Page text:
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Dana Balter: John Katko 'part of the problem' as $600 jobless payments expire

Dana Balter: John Katko 'part of the problem' as $600 jobless payments expire

Dana Balter 1.JPG

Dana Balter, 24th Congressional District democratic candidate, speaks to the media outside of the polling place at the Spiritual Renewal Center in Syracuse.

After U.S. Rep. John Katko said Friday that both parties are to blame for the failure to reach an agreement on a COVID-19 relief bill and the extension of $600 weekly payments for millions of unemployed Americans, Democratic congressional candidate Dana Balter criticized the Republican congressman for not supporting a proposal in the House two months ago. 

Balter, D-Syracuse, is referring to the House Democrats' HEROES Act, a $3 trillion relief package that would've extended the $600 weekly payments through January 2021. It also included $500 billion for state and local governments, another round of stimulus checks, funding to help schools reopen after the COVID-19 shutdown and housing protections for renters affected by the economic crisis. 

When the House passed the bill in May, Katko, R-Camillus, voted against it. On Friday, he said there are many provisions in the measure he supports, but ultimately opposed it because of "poison pills." He criticized one provision that would allow for the early release of federal prison inmates who are either near the end of their sentence, age 50 or older, or have chronic health conditions that put them at a higher risk of serious illness if they're infected with COVID-19. 

In a statement Friday, Balter panned Katko's vote. 

"The fact that we don't have the relief we need is not a 'both sides' problem," she said. "Democrats in the House passed the HEROES Act two months ago. John Katko voted against it. Republicans in the Senate refused to consider it.

"The bill would extend the federal $600 unemployment benefits through January 2021. It would also deliver almost a billion dollars in pandemic relief funding for county and local governments in our district, provide hazard pay for frontline workers and ensure that we can conduct safe and secure elections. As usual John Katko is saying one thing but doing another. He is part of the problem."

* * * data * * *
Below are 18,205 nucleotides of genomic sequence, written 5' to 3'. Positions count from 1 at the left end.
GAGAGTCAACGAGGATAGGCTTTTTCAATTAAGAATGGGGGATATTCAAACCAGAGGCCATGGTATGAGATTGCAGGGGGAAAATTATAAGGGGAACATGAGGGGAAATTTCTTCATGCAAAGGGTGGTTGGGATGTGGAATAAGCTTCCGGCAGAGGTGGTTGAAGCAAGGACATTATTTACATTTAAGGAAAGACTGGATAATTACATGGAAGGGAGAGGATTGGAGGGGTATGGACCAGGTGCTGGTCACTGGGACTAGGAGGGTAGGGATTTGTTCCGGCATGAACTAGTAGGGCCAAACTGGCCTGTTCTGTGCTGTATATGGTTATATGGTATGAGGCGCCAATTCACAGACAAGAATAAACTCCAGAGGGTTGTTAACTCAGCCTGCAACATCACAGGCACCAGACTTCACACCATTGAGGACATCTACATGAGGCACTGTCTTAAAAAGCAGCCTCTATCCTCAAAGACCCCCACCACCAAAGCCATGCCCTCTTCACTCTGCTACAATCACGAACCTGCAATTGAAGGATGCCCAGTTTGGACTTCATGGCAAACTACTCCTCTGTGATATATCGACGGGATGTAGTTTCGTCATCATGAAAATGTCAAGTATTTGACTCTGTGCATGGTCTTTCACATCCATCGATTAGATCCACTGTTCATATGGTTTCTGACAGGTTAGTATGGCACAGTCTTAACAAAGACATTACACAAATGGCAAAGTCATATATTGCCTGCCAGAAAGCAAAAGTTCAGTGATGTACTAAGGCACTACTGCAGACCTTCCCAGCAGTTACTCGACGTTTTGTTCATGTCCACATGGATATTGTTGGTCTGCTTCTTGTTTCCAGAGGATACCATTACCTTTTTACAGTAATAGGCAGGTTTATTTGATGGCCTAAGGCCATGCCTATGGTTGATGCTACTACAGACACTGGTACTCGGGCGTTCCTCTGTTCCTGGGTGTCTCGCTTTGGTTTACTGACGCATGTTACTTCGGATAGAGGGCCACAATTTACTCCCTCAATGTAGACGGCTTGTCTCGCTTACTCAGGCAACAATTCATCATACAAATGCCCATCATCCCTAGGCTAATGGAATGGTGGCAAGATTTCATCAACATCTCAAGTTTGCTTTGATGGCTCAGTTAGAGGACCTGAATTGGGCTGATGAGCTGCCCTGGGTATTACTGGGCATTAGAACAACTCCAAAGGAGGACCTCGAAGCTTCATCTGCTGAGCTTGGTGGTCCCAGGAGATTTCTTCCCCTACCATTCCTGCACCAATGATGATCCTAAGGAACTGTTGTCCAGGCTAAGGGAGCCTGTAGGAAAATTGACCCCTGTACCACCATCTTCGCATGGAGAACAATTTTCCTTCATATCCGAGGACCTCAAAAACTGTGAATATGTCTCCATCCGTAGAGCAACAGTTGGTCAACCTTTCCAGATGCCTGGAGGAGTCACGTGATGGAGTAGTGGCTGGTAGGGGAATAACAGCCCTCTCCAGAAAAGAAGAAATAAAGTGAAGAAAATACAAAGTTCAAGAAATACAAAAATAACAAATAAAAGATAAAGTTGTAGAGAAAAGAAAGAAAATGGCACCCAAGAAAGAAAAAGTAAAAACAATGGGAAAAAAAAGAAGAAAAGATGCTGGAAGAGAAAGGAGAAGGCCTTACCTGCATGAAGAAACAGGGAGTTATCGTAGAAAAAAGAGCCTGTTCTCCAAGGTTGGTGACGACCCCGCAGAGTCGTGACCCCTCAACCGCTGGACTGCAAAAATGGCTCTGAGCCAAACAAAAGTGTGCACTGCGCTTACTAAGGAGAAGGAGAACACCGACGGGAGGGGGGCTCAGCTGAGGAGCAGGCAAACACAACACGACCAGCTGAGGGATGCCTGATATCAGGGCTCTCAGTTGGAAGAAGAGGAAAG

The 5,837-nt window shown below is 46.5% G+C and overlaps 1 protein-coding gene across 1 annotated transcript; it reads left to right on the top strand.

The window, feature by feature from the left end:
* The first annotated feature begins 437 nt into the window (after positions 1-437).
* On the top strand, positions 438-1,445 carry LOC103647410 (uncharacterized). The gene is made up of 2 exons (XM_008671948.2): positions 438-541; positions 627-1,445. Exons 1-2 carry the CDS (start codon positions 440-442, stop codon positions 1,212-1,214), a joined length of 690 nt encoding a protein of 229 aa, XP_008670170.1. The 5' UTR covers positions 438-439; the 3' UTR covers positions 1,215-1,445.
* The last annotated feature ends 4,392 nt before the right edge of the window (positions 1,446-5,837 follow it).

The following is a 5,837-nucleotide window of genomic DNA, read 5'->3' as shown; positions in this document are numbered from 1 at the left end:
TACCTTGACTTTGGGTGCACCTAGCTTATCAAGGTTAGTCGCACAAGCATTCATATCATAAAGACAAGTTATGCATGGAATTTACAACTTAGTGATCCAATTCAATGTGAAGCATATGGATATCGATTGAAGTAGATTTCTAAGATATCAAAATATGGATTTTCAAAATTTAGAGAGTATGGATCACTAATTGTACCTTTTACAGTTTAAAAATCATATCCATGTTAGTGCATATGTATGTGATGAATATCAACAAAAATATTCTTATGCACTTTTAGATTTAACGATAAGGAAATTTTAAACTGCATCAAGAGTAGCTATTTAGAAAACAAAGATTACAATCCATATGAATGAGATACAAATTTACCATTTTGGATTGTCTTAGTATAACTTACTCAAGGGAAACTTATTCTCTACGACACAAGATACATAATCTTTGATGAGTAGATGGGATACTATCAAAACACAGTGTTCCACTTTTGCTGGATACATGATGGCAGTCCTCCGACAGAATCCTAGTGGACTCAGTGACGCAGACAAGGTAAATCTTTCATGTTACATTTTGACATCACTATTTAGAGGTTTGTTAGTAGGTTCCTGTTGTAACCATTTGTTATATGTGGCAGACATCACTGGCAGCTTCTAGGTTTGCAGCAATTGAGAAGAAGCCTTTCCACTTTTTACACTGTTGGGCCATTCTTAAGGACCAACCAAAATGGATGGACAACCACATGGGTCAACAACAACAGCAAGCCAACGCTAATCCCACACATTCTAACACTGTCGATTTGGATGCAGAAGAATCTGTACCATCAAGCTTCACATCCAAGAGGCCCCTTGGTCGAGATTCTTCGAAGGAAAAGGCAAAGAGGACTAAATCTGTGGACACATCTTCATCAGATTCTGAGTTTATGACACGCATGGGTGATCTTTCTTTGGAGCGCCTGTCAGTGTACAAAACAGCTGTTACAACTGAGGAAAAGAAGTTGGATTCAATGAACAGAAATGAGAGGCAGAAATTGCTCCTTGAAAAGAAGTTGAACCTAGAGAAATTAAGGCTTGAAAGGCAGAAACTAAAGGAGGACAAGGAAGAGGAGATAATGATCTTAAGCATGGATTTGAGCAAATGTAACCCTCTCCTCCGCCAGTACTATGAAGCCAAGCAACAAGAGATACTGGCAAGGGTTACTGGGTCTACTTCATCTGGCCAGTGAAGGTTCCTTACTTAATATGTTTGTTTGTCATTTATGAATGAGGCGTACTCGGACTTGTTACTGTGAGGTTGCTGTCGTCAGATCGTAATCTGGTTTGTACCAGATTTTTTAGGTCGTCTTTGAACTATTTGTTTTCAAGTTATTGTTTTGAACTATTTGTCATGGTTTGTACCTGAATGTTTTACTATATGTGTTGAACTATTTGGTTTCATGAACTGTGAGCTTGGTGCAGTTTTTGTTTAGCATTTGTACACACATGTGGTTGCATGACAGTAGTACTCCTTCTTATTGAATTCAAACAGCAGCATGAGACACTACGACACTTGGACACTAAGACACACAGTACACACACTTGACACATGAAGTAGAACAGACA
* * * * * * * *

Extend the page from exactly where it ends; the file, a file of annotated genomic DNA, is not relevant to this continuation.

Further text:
Rep. John Katko: Both parties to blame as $600 jobless benefit is set to expire

While the House passed the HEROES Act, Senate Republicans refused to vote on the bill. Senate Majority Leader Mitch McConnell didn't release the GOP's proposal until this week. The $1 trillion bill doesn't include funding for state and local governments and would reduce the unemployment payments from $600 to $200. Once the payments expire, it would shift to a wage replacement model and cover up to 70% of lost wages. 

The GOP plan was met with opposition from Democrats and even some Republicans, including Katko. During a conference with reporters, he criticized the "wholly inadequate" Senate proposal because it doesn't "meaningfully address and enhance unemployment insurance" and it doesn't include aid for state and local governments. 

With the $600 unemployment payments expiring Friday, Katko blamed leaders of both parties for failing to negotiate an agreement. He expressed frustration and believes that the stalemate may be due to the campaign season. 

Balter, though, disagrees. She doesn't think both parties are equally responsible. 

"During this period of uncertainty, central and western New Yorkers are struggling to put food on the table and Rep. Katko made it harder by prioritizing his loyalty to party over the well-being of our community," she said. "It's critical that Republicans in Washington stop holding up the HEROES Act so that our area has the relief necessary to withstand this pandemic." 

Balter and Katko are opponents in the 24th Congressional District race. Katko is seeking a fourth term representing the district, which includes the western part of Oswego County and all of Cayuga, Onondaga and Wayne counties. Balter, who challenged Katko in 2018 and lost by five percentage points, is the Democratic nominee for a second consecutive election. 

Politics reporter Robert Harding can be reached at (315) 282-2220 or Follow him on Twitter @robertharding.

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Online producer and politics reporter

I have been The Citizen's online producer and politics reporter since December 2009. I'm the author of the Eye on NY blog and write the weekly Eye on NY column that appears every Sunday in the print edition of The Citizen and online at

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